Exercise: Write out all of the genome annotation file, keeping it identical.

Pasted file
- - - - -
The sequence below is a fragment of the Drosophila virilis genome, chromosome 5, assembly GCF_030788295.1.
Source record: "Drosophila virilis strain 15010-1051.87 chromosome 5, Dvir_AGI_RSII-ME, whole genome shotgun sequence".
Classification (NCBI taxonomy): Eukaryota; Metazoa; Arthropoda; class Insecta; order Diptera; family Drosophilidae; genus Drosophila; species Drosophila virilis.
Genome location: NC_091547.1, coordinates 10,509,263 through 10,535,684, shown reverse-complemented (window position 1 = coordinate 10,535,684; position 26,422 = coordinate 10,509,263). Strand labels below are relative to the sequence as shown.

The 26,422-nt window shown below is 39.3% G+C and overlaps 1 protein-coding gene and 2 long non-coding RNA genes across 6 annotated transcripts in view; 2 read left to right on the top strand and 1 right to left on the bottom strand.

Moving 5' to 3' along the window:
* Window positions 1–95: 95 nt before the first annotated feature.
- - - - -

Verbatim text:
The sequence below is a fragment of the Drosophila virilis genome, chromosome 5, assembly GCF_030788295.1.
Source record: "Drosophila virilis strain 15010-1051.87 chromosome 5, Dvir_AGI_RSII-ME, whole genome shotgun sequence".
Classification (NCBI taxonomy): Eukaryota; Metazoa; Arthropoda; class Insecta; order Diptera; family Drosophilidae; genus Drosophila; species Drosophila virilis.
Genome location: NC_091547.1, coordinates 10,509,263 through 10,535,684, shown reverse-complemented (window position 1 = coordinate 10,535,684; position 26,422 = coordinate 10,509,263). Strand labels below are relative to the sequence as shown.

The 26,422-nt window shown below is 39.3% G+C and overlaps 1 protein-coding gene and 2 long non-coding RNA genes across 6 annotated transcripts in view; 2 read left to right on the top strand and 1 right to left on the bottom strand.

Moving 5' to 3' along the window:
* Window positions 1–95: 95 nt before the first annotated feature.